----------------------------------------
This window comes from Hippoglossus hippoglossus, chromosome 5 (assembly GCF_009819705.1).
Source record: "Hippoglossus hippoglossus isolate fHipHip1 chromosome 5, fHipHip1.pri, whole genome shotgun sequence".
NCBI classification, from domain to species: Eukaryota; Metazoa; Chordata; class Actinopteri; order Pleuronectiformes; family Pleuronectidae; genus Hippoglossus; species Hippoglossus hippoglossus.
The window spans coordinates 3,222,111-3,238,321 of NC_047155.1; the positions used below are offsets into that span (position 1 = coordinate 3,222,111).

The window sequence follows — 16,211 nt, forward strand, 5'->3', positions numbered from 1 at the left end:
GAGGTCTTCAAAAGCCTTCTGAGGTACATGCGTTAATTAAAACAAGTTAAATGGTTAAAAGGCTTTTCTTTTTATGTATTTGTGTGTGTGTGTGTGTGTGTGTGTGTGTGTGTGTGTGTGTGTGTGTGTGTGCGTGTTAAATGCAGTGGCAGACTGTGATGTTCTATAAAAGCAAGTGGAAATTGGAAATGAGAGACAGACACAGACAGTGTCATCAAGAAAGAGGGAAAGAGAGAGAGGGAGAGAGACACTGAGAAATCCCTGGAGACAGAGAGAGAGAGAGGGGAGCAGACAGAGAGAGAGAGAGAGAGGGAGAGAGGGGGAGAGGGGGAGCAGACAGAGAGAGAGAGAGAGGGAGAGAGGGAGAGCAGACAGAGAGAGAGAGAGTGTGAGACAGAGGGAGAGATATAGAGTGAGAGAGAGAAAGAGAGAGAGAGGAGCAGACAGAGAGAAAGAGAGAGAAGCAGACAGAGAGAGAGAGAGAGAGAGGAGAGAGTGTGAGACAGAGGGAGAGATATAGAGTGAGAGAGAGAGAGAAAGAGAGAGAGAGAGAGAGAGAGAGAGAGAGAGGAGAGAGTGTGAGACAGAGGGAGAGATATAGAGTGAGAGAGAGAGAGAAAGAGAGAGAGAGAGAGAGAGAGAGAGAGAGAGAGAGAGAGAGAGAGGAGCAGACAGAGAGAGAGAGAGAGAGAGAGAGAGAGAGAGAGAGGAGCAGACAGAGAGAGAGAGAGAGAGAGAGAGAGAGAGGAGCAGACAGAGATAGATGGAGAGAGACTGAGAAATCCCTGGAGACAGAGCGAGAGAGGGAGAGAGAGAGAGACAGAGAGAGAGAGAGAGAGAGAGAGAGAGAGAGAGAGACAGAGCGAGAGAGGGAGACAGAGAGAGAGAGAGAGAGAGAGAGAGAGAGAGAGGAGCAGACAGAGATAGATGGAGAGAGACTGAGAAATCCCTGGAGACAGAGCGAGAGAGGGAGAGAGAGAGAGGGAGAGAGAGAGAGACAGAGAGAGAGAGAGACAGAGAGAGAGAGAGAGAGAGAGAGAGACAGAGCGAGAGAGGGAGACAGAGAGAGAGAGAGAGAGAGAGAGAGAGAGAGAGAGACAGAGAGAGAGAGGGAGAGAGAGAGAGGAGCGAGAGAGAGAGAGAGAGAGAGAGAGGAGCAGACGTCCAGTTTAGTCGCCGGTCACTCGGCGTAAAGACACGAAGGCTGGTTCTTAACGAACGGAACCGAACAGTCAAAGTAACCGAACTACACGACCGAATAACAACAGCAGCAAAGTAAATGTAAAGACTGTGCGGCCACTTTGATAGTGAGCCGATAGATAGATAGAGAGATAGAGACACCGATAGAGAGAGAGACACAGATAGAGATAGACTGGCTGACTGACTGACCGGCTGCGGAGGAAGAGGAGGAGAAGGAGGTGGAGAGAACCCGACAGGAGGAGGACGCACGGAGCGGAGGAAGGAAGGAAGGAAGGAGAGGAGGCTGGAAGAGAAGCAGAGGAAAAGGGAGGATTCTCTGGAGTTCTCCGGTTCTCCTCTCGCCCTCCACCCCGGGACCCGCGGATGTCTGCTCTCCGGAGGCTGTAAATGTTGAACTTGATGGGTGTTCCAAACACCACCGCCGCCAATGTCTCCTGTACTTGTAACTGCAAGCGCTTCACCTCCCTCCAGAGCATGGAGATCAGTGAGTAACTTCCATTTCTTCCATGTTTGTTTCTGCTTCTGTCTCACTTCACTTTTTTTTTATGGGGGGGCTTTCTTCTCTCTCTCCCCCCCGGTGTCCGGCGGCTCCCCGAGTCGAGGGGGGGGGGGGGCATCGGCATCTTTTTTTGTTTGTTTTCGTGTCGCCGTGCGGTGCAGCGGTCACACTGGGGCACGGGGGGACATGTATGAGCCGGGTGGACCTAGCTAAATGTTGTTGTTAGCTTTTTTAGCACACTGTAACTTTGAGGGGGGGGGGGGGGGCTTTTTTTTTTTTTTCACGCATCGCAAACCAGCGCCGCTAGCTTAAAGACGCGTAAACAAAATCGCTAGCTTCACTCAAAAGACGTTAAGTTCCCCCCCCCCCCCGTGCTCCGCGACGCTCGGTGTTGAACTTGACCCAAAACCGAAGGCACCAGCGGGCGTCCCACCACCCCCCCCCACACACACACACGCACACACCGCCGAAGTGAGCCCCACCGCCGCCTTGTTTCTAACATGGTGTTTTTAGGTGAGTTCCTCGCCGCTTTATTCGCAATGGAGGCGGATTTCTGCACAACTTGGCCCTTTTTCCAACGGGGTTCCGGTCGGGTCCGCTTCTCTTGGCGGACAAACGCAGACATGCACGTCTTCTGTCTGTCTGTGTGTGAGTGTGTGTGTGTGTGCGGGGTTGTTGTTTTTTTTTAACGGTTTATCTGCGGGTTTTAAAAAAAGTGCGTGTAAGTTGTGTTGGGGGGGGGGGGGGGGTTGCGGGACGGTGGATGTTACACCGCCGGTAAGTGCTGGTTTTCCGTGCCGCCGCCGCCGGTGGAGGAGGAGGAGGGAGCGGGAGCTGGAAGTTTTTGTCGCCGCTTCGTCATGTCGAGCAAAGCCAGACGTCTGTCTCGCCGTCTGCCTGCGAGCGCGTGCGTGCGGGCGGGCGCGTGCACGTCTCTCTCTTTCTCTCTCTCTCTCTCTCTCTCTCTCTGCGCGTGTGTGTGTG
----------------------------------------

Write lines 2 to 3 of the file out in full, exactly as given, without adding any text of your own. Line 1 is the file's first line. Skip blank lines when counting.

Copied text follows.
Source record: "Hippoglossus hippoglossus isolate fHipHip1 chromosome 5, fHipHip1.pri, whole genome shotgun sequence".
NCBI classification, from domain to species: Eukaryota; Metazoa; Chordata; class Actinopteri; order Pleuronectiformes; family Pleuronectidae; genus Hippoglossus; species Hippoglossus hippoglossus.